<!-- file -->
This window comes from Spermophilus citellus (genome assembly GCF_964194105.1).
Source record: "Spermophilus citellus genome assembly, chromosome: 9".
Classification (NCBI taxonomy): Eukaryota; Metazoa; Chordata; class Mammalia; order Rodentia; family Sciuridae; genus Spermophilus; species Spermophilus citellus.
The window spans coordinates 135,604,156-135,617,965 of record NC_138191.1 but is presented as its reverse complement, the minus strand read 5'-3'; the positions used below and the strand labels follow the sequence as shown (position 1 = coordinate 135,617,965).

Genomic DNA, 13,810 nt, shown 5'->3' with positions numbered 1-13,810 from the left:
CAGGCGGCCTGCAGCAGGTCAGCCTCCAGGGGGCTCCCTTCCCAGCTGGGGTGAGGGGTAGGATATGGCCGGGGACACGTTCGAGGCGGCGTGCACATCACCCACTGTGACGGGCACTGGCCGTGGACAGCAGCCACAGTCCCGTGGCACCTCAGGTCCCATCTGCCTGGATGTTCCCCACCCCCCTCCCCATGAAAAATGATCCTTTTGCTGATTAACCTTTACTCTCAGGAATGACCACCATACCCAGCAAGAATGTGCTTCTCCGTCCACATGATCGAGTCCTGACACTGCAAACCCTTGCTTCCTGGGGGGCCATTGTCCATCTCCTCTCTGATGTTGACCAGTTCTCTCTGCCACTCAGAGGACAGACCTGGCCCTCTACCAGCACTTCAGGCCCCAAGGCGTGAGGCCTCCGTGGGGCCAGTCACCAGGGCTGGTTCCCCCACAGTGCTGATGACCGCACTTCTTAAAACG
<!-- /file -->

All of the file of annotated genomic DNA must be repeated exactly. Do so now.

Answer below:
This window comes from Spermophilus citellus (genome assembly GCF_964194105.1).
Source record: "Spermophilus citellus genome assembly, chromosome: 9".
Classification (NCBI taxonomy): Eukaryota; Metazoa; Chordata; class Mammalia; order Rodentia; family Sciuridae; genus Spermophilus; species Spermophilus citellus.
The window spans coordinates 135,604,156-135,617,965 of record NC_138191.1 but is presented as its reverse complement, the minus strand read 5'-3'; the positions used below and the strand labels follow the sequence as shown (position 1 = coordinate 135,617,965).

Genomic DNA, 13,810 nt, shown 5'->3' with positions numbered 1-13,810 from the left:
CAGGCGGCCTGCAGCAGGTCAGCCTCCAGGGGGCTCCCTTCCCAGCTGGGGTGAGGGGTAGGATATGGCCGGGGACACGTTCGAGGCGGCGTGCACATCACCCACTGTGACGGGCACTGGCCGTGGACAGCAGCCACAGTCCCGTGGCACCTCAGGTCCCATCTGCCTGGATGTTCCCCACCCCCCTCCCCATGAAAAATGATCCTTTTGCTGATTAACCTTTACTCTCAGGAATGACCACCATACCCAGCAAGAATGTGCTTCTCCGTCCACATGATCGAGTCCTGACACTGCAAACCCTTGCTTCCTGGGGGGCCATTGTCCATCTCCTCTCTGATGTTGACCAGTTCTCTCTGCCACTCAGAGGACAGACCTGGCCCTCTACCAGCACTTCAGGCCCCAAGGCGTGAGGCCTCCGTGGGGCCAGTCACCAGGGCTGGTTCCCCCACAGTGCTGATGACCGCACTTCTTAAAACG